Adelaide Festival

Requiem 

Michael Morley
Friday, 06 March 2020

It may be that some members of the audience at Romeo Castellucci’s highly individual take on, and response to, Mozart’s Requiem, experience something similar. I certainly am aware from conversation (and observation) that some audience members did indeed respond to the stage images with closed eyes. But in doing so they denied themselves the opportunity to see and respond to some of the most evocative, poetic, and, yes, musical images seen on the Festival Theatre stage since Bo Holten’s Operation Orfeo back in the 1990s.

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Cock, Cock … Who’s There?

Tali Lavi
Wednesday, 04 March 2020

In 2000, Mary Beard, the English scholar and classicist, published an autobiographical essay entitled ‘On Rape’ in the London Review of Books. It blazes, not in intensity of tone, but as writing that refuses to tame itself to one palatable or containable narrative. The essay allows for a space wherein questions are asked and there aren’t always answers, at least not ones that make us complacent. Beard professes to not being ‘particularly traumatised by what happened’ to her younger self, admitting that this might be a result of the experience itself having morphed into different iterations as she retold it to both herself and others. These tellings subsequently become ‘interpretations of what went on, which coexist  ̶  and compete  ̶  with the account’ that she writes in the opening of the piece.

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The Doctor 

Michael Morley
Tuesday, 03 March 2020

No one would maintain that Schnitzler’s original text does not need cutting and shaping for an updated presentation of the issues he was concerned with back in 1912. (One of the drollest observations about Schnitzler’s style comes from Franz Kafka, who noted that ‘it is replete with the quavering hollowness of literary pretensions’, though he was speaking specifically of Schnitzler’s late works.) But a play like Professor Bernhardi is no more nor less overwritten than some of Shaw. Here, at every turn, Icke’s ‘re-imagining’ (and his direction) opts for crude juxtaposition, where Schnitzler’s outlining of the issues can accommodate both subtlety and directness, ambiguity and clarity. And Icke’s simplification is reflected in the performances of most of the actors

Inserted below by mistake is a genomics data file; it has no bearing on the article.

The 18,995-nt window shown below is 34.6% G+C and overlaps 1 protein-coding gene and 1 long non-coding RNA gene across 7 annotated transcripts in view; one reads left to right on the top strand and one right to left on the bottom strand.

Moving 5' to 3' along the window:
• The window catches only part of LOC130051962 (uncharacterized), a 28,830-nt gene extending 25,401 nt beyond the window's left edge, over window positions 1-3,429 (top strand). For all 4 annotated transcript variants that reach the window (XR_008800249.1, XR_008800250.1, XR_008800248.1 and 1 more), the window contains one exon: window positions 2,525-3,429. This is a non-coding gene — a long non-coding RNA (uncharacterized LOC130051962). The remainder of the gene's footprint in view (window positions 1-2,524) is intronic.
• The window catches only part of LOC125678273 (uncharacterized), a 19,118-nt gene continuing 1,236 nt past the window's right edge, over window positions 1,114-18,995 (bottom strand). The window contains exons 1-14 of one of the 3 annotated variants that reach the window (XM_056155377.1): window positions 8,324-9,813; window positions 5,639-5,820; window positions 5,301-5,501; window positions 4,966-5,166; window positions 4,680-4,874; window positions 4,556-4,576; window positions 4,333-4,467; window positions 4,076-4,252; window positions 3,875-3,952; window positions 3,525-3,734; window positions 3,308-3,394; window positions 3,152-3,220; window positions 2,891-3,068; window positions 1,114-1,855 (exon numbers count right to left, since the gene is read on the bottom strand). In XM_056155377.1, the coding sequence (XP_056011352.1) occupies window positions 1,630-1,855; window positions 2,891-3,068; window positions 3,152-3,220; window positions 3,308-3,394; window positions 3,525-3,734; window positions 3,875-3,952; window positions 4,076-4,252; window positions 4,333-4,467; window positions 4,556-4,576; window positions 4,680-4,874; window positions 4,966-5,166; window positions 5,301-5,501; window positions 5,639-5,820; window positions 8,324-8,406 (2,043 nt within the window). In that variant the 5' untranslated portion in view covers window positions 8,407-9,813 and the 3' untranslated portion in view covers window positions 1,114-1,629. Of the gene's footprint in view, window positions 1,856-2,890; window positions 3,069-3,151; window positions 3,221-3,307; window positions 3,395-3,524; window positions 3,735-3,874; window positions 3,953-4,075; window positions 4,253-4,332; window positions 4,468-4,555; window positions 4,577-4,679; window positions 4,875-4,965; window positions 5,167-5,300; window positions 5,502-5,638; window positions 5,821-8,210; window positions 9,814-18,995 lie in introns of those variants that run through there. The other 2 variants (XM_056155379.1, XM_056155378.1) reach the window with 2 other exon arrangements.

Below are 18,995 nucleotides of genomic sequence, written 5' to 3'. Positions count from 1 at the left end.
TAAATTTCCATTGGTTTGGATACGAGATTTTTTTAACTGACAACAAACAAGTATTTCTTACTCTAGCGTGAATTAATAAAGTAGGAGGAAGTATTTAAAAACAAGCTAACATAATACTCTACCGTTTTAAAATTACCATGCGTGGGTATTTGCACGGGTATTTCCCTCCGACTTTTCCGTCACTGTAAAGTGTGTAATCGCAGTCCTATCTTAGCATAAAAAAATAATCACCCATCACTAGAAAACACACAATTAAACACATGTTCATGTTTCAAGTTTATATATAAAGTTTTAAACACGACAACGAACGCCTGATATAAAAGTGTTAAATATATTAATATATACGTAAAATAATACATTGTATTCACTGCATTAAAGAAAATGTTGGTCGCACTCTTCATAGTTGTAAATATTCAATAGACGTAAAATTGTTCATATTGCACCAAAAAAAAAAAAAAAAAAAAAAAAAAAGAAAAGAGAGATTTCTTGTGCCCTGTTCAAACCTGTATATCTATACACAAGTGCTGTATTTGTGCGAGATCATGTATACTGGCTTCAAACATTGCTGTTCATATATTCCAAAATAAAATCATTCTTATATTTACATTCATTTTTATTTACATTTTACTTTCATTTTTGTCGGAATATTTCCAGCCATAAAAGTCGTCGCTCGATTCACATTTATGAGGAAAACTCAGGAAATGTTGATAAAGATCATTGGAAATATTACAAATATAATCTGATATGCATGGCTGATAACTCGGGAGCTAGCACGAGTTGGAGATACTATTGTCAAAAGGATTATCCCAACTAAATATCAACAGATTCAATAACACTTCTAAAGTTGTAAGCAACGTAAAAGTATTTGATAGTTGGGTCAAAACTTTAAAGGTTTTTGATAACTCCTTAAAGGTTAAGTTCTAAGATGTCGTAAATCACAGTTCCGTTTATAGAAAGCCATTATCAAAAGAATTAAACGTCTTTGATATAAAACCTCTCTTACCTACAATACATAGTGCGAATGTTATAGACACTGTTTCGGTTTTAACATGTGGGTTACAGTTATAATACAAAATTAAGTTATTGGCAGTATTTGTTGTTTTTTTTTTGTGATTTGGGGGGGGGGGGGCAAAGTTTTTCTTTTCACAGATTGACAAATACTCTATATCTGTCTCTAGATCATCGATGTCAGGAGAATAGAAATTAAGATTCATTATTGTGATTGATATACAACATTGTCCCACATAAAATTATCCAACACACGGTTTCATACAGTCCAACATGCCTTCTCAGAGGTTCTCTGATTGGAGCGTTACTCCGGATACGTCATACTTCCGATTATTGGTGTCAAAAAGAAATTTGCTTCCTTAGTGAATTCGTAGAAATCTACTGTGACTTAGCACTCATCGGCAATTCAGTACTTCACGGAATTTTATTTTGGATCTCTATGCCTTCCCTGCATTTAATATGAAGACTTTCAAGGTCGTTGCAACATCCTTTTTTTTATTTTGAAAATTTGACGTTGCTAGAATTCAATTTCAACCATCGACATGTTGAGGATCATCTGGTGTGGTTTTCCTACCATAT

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In the program note for his most recent play, Belfast playwright David Ireland claims that ‘he became a playwright after being unemployed and unemployable as an actor for three years, despite having trained as an actor for three years at the Royal Scottish Academy of Music and Drama ... 

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Picaresque (Adelaide Festival) ★★★

Ben Brooker
Thursday, 14 March 2019

For the uninitiated, a maquette is an architectural miniature of a monument or building. Small, made from cardboard or wood, and often able to be flat-packed, travellers have long collected them as souvenirs of adventures to faraway places. Robyn Archer, doyenne of Australian cabaret ...

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Roger Ballen’s art is not for the faint hearted; it is confronting, haunting, and at times repellent. It is also fascinating, brilliant, and jaw-dropping. These images seethe with malodorous discontent, menace, and psychosis. The best way to experience his photographs is to surrender and resist the desire to read the images literally ...

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The Magic Flute (Adelaide Festival) ★★★★1/2

Steve Dow
Monday, 04 March 2019

Mozart’s final opera, The Magic Flute, is a staple of Germany’s opera houses, and continues to be frequently produced in theatres internationally. Melbourne-born Barrie Kosky found himself under pressure to deliver a production of the 1791 Singspiel – comic opera with spoken dialogue ...

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Two Feet (Adelaide Festival) ★★★★1/2

Lee Christofis
Monday, 04 March 2019

This year’s Adelaide Festival opening night was one for standing ovations, and the revival of Meryl Tankard’s Two Feet, danced by internationally acclaimed Russian ballerina Natalia Osipova, certainly earned one. Commissioned for World Expo 88 by former festival director Anthony Steel, Two Feet ...

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